Flashback: Barrels will collect unused prescriptions
Barrels will collect unused prescriptions
By Jim Totten
DAILY PRESS & ARGUS
April 19, 2011
The latest tools to combat prescription drug abuse in Livingston County can't be missed. They're bright red, big and weight just over 300 pounds.
Residents will be able to place unused prescriptions -- pills and liquids -- into the collection containers with no questions asked. The collection will start April 30.
Volunteers with the Livingston County Community Alliance recently dropped off a barrel at the Brighton post of the Michigan State Police and the Livingston County Sheriff's Department. Shawn James, a senior at Kensington Woods High School, created the containers out of thick, steel pipe pieces that used to be used for an industrial chimney, and he's in the process of making several more for other locations in the county.
Terry Murray, who organized the effort, said unused prescription drugs are a "temptation with our youth."
"We have to take care of our kids," Murray said, adding it's a tragedy that several young residents died of drug overdoses in recent years.
"When I became aware of the statistics around adolescent alcohol and drug use, I was shocked," said Murray, the owner of the Brighton House restaurant. He said he helped start a concerned parents' group three years ago to address this issue.
"The biggest problem we have here is the parents. They're just in denial," Murray said.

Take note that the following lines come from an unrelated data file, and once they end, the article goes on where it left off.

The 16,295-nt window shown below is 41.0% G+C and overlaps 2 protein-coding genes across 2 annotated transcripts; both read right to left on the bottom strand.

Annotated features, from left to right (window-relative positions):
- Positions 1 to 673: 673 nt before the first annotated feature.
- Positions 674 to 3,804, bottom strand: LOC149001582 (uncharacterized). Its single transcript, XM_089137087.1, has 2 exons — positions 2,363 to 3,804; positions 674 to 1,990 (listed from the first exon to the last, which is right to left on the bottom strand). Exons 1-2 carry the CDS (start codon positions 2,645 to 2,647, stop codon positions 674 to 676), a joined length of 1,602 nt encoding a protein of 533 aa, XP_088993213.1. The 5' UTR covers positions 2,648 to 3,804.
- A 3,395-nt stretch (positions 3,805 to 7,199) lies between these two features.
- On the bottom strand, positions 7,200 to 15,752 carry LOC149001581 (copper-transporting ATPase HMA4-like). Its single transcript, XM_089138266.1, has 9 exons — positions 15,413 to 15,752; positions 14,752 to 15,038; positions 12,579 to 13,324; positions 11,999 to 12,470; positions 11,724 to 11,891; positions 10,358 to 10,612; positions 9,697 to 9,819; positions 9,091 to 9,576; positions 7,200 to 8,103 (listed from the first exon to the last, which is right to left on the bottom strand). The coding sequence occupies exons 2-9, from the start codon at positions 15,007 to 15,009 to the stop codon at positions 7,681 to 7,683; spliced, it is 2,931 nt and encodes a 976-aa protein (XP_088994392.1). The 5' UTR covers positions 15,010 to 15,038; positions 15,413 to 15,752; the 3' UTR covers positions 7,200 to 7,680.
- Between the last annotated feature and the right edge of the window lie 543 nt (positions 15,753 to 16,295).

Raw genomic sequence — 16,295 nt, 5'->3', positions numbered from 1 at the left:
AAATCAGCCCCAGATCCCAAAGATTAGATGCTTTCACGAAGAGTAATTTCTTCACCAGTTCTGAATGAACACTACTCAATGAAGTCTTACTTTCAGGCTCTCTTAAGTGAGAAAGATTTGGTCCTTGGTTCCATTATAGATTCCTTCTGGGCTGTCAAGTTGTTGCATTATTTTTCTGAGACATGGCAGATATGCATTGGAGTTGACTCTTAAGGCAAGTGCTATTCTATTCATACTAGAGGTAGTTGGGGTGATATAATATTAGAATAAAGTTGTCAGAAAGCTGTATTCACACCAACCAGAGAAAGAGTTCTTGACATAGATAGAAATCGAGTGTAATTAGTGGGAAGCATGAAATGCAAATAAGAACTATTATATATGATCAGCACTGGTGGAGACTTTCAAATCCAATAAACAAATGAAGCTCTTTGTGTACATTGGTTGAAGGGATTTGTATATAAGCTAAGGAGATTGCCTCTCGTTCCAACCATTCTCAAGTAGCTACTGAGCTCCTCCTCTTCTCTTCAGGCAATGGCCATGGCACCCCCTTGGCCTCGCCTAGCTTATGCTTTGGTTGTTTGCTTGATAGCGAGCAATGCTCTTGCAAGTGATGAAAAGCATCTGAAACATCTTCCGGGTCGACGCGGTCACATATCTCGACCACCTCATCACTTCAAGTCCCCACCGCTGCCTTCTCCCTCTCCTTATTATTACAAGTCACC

He said he learned that people often use prescription medications, which many people have at home, before moving onto harder drugs.
Last year, the county collected 106 pounds of prescription pills during one collection day.
The community alliance is a nonprofit organization dedicated to getting residents to take action against substance abuse in the county, especially among the youth. The group supports Students Against Drunk Driving, organizes an alternative Friday night for teenagers and hosts the annual Run Against Drugs event.
"I think it's great when you have concerned residents who volunteer to take this on," community alliance coordinator Kaitlin Fink said. "We couldn't do this without them."
The steel pipe materials were donated by Regal Recycling, and Campbell's Collision painted the containers. James, who plans to pursue a career in welding, said he's making the containers as part of his community service project for his school. He said he had to cut and grind down the tops and weld on the handles. He also installed the baffles to prevent people from reaching inside and taking out the prescription drugs.
First Lt. Joel Allen of the Brighton post said he was glad to be part of this effort.
"Prescription drug abuse has become a major public safety and public health issue," he said. "This drop-off program is an example of a great community effort which addresses a far-reaching problem."
Joe Carney, a volunteer with community alliance, said part of the goal is getting rid of these drugs in an environmentally safe way. All the drugs will be taken to a federally approved incinerator.